From Punk to Monk

From Punk to Monk

For those who have some intelligence, it is not hard to fathom in our modern so-called culture that underneath all the external hype over technological and economic expansion is the  impending face of reality—a reality that is wrought with social, political, and environmental issues, just to mention a few of our present-day woes. Surely, it doesn’t take much to scratch the surface of the façade and see through it.

In my teens, the increasing hypocrisy of our leaders and institutions particularly distressed me. I became disturbed to the extent that my only solace was to delight in nihilistic expressions of art, especially in music and literature. Having little faith in our present-day culture and all it has to offer, I engrossed myself in a dark, pessimistic underground scene that berated the world. With vehemence, I composed pernicious forms of sound and contrived in acts of insanity that were counterproductive for my life and the lives of others. I lived as a youthful radical, totally rejecting all established laws and organisations, and relishing the taste of destructiveness. I had morphed into an extreme skeptic, denying an all-real existence, or the possibility of an objective basis for truth, brandishing slogans such as “God is dead,”and joyfully embracing the obliteration of our society, cheering its imminent end, whilst taking everyone else to the grave.

Persons who share this skepticism cannot be all-out condemned for postulating in this way. There is only so much refuse people can accept from our crumbling paradigm, before honest and intelligent individuals must confront the precarious situation. In my youth, I could perceive the miseries of material existence but had no concrete solutions to deal with the muck. In the same way I did, others embrace the dissolution by getting involved in manic groups, only to make matters worse, and why not? We’re living in hell; everything is going to hell anyway, so why not expedite the entire course of action?

According to the ancient seers of bygone ages, there are three types of men in this world: the foolish, the enlightened, and everyone else in between. The fools cannot perceive the suffering in the world, being immersed in it themselves. The enlightened are those who are truly blissful, transcending external strife and experiencing personal satisfaction. Most people fall in between—they are neither totally foolish nor are they perfect transcendentalists. Such persons have the facility to be conscious of the all-pervasive suffering inherent in our world and are qualified to fulfill the ancient aphorism: “Om athato brahma jijnasa.” This Sanskrit dictum of ancient India translates to: “Now one should inquire into the absolute reality.”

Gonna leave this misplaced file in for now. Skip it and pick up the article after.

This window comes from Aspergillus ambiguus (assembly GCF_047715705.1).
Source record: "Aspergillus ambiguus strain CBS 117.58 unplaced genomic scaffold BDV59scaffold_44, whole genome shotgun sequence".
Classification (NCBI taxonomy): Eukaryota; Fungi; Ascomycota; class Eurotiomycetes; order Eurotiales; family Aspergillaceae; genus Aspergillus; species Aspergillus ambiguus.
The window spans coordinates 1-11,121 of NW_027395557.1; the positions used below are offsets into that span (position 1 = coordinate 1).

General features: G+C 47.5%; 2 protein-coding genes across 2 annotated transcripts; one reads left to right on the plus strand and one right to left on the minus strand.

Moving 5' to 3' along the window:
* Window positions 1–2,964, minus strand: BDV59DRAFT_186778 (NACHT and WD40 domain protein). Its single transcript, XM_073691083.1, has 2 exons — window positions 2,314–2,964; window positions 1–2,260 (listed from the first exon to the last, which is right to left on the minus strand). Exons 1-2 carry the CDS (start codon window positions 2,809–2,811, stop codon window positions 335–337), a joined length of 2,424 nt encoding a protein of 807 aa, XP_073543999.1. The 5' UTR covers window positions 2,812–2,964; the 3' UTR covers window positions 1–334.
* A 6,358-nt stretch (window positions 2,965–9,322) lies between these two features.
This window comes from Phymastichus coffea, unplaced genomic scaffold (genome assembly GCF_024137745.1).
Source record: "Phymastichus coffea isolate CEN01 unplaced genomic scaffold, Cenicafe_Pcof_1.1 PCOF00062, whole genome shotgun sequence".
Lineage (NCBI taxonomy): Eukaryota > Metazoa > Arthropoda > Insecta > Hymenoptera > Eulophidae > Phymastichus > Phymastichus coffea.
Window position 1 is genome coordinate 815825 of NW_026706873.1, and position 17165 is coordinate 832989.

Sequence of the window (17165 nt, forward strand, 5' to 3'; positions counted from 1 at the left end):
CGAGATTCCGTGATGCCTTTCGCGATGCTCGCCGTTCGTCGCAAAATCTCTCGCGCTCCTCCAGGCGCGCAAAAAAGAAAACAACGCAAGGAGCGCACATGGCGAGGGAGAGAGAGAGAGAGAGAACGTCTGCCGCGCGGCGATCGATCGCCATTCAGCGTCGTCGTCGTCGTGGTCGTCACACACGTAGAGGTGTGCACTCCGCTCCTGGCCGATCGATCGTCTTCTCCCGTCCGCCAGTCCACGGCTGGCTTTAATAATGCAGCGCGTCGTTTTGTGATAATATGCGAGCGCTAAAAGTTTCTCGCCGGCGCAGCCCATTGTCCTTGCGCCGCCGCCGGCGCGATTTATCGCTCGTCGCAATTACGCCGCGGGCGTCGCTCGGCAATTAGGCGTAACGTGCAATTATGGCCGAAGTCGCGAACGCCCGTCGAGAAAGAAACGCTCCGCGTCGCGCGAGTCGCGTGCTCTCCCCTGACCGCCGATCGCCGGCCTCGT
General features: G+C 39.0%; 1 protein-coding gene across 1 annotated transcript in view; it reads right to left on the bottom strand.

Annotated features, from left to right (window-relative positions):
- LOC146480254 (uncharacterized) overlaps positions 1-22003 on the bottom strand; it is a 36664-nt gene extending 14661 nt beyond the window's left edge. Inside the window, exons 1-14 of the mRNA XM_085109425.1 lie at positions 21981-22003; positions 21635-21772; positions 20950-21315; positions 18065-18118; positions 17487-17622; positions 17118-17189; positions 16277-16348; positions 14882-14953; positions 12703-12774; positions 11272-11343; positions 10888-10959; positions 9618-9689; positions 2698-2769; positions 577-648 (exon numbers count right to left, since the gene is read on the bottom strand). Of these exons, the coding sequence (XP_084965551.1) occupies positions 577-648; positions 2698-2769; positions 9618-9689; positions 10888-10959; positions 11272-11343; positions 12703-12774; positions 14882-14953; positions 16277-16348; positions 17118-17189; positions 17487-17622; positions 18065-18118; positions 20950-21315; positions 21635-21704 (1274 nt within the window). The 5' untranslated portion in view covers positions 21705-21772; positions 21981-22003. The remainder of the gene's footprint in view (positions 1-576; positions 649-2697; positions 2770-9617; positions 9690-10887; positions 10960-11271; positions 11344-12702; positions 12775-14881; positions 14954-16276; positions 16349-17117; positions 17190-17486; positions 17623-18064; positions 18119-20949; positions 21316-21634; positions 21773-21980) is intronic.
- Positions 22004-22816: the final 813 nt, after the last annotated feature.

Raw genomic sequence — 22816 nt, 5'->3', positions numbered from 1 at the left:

These wise sages affirm that the destitute nature of the world is meant to evoke elucidations into the authentic quality of the self. Who am I, beyond the smattering interactions of my body and mind? What is the self? And why must I suffer? These are the questions of one advancing in consciousness. The transcendentalists expound that genuine progression is not based on gross technology and economics, contrary to what we are led to believe. Rather, advancement is indicated by how one is reaching higher states of consciousness. Despite society’s technological sophistication, we can observe that the consciousness of individuals is no better than a royal rendition of an animal’s life. Therefore, one should contemplate, what is it that really differentiates me from the members of the animal kingdom?

To address this question, Srila Prabhupada, one of the world’s most distinguished authorities in Indian philosophy and spirituality, provides the following insight in a verse from the reputable metaphysical encylopaedia, the Srimad-Bhagavatam:

The general mass of people, unless they are trained systematically for a higher standard of life in spiritual values, are no better than animals,…they have particularly been put on the level of dogs, hogs, camels and asses. Modern university education practically prepares one to acquire a doggish mentality with which to accept service from a greater master. After finishing a so-called education, the so-called educated persons move like dogs from door to door with applications for some service, and mostly they are driven away, informed of no vacancy. As dogs are negligible animals and serve the master faithfully for bits of bread, a man serves a master faithfully without sufficient reward.

—2.3.19 Purport

Tending to a wounded ego, I intently meditated on these proclamations. Consequently, my transition from punk to monk began, as I concluded that life without inquiry into a higher spiritual purpose relegates one to the platform of animalism. Whether he or she is a sophisticated mammal or a self-professed brute, or in other words, whether society deems one as a civil conformer or an antagonistic punk, there really isn’t much difference in either feeble existence. The basic instincts of sleeping, eating, mating, and defending are universal to those in a material body. The human form of life is unique to other forms, because it is capable of philosophical analysis. Thus, with this realisation my exploration into monastic life began. A shift of extremes perhaps, but what was there to lose? Why not undertake a nobler outlook into resolving the issues of life?

About Author

Hriman Krishna

Hriman Krishna

At nineteen years when Hriman Krishna was a third-year tertiary student and a student of the NZ School of Philosophy, he came across the ancient yoga texts of India. He fell in love with that timeless wisdom and has been a practising monk of the bhakti tradition ever since. He studies under his teacher and mentor Devamrita Swami.

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